‘Big Spectrum Data’ Could Help Predict Wireless Net Usage
The latest on the growing list of big data applications is the prospect of leveraging data analytics to predict the utilization of wireless networks.
A recent paper by researchers in China and the U.S. titled Big Data Spectrum: The New Resource for Cognitive Wireless Networkingdescribed how big data analytics can be used to measure how wireless spectrum is being used. The researchers also offered guides to developing algorithms needed to track wireless network utilization.
They argued that the need to understand network utilization is growing as spectrum grows more congested and the total number of mobile subscribers reaches 4 billion. Add to that, they estimated that about 30 billion radio-frequency identification (RFID) tags were produced globally over the last two years.
RFID tags are widely used in global supply chains to track inventory. The tags are slowing being incorporated into an emerging “Internet of Things” that links a range of wireless devices.
“All these sensors generate data,” the researchers stressed. “Sadly, much of this data is simply thrown away because of the lack of efficient mechanisms to derive value from it.”
Radio spectrum used for mobile networks is not physically scarce but tends to be vastly underutilized. Based on temporal and geographic variations, utilization rates vary widely from between 15 percent to 85 percent.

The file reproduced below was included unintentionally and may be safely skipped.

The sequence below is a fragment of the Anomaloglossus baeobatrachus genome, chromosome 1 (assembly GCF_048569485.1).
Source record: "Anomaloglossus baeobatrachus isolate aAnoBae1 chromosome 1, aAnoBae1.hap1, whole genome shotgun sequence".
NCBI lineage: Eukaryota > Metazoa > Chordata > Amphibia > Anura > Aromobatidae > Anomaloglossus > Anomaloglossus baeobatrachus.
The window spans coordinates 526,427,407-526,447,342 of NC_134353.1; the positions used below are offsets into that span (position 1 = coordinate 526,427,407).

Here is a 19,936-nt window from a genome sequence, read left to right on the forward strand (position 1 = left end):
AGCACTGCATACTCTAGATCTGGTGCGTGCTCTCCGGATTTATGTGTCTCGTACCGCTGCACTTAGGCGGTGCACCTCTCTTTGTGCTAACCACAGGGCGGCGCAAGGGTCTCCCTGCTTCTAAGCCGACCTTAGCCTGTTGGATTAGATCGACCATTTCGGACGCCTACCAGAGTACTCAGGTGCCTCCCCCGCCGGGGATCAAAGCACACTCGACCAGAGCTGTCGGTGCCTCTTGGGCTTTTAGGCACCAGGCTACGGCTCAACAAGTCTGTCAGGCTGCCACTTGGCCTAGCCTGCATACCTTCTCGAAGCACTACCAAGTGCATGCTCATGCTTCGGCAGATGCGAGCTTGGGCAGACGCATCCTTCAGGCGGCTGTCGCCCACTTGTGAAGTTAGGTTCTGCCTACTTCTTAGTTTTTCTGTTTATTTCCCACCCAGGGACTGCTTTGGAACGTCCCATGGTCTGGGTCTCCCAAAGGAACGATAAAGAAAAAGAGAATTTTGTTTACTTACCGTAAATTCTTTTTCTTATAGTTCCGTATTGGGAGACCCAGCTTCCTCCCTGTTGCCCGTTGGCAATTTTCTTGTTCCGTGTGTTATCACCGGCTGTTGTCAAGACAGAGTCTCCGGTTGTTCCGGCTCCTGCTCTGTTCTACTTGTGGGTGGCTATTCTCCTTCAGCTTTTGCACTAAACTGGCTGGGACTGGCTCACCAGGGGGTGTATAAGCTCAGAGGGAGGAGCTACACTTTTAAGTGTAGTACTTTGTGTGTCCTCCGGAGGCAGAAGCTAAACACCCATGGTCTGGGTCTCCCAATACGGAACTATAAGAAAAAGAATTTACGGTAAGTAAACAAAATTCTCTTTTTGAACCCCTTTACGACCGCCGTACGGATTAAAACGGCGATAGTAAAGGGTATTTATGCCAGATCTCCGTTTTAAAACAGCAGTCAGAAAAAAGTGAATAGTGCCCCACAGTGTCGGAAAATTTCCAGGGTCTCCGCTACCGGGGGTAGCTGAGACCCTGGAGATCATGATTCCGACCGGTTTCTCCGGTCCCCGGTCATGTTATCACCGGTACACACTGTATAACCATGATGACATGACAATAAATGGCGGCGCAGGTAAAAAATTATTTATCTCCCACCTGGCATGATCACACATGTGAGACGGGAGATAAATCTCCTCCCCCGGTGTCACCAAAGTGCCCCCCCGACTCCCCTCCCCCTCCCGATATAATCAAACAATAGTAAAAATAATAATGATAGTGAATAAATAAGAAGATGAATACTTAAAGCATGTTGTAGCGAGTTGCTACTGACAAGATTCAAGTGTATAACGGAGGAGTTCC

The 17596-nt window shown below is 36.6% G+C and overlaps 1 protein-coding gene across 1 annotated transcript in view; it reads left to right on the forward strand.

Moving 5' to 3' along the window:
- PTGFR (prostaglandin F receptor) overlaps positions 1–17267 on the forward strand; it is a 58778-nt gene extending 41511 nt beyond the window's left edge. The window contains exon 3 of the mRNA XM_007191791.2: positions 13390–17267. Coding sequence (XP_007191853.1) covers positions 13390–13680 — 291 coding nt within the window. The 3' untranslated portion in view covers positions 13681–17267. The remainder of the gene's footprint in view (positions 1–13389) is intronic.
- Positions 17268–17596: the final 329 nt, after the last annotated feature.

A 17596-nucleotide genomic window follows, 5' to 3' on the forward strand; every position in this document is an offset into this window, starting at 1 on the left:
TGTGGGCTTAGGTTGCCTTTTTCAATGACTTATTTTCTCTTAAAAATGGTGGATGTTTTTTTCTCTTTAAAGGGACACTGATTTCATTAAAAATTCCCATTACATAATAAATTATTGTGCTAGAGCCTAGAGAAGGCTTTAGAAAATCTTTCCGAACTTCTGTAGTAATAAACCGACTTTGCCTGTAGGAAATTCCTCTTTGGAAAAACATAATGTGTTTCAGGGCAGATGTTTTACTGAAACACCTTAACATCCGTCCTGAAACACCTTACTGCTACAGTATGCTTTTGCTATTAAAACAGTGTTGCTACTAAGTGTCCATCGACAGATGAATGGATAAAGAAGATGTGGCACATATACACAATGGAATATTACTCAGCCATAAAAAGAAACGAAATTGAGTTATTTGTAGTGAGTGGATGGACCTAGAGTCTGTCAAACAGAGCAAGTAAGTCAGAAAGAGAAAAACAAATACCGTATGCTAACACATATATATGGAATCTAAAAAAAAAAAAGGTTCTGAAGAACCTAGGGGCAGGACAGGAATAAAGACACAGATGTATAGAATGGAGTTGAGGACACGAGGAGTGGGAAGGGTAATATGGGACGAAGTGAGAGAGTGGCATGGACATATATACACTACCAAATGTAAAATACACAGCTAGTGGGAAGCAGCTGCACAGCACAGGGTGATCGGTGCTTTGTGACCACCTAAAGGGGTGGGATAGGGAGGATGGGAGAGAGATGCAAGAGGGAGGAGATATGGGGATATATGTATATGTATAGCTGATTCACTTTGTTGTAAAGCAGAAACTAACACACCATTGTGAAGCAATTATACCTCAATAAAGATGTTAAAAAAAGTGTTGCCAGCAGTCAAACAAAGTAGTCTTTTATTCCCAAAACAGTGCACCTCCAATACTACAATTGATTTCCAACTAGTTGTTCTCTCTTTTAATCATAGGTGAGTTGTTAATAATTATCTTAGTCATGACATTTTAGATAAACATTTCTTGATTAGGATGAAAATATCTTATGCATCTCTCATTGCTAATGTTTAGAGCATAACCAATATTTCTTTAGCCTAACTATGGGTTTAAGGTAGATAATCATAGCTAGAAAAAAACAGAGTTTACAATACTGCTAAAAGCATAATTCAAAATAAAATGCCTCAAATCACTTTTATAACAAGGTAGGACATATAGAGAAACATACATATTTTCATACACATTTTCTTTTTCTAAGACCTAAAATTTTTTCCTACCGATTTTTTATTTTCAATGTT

To improve radio spectrum utilization, cognitive wireless networking is seen as a promising model, providing dynamic spectrum sharing among heterogeneous networks. This requires the creation of a “geolocation spectrum database” along with “radio environment” maps that depend on efficient techniques to sift through complex spectrum data sets.
Hence, the researchers argue, “big spectrum” data analytics can be applied to cognitive wireless networking to improve radio spectrum utilization.
Spectrum data refers to all data related to spectrum state (whether idle, in use, signal energy levels, and signal features) as well as user and device data such as device ID. It also includes “environment side data” such as terrain, meteorological, and hydrographic information.
Meanwhile, the researchers defined big spectrum data as specific patterns in big data in the wireless domain and other spectrum data too complex to be analyzed using traditional methods.
Big spectrum data is further divided by volume, value (spectrum modeling, prediction), variety, velocity (data in motion), veracity (quality of data) and viability.
Volume tends to be a key characteristic of big spectrum data, the researchers said. “The sheer volume of spectrum data being stored and processed is exploding at an unprecedented rate, which is mainly driven by the need to gain a full understanding of radio spectrum dynamics.”
The authors also argue that big spectrum data “allows a more complete picture of radio spectrum usage and deeper understanding of the hidden patterns behind spectrum state evolution and spectrum utilization.”
The velocity of big spectrum data refers to the fact that spectrum data is being generated at a rate greater than what traditional systems can handle. Hence, the need for big data analytical tools.
The researchers recommended a series of research initiatives to speed deployment of big spectrum data analytics for use in predicting wireless utilization.
“Solutions to the challenges ahead will require ideas from computer science and statistics, with essential contributions also needed from applied mathematics, from optimization theory, and from various engineering areas, notably wireless networking, signal processing and information theory,” they concluded.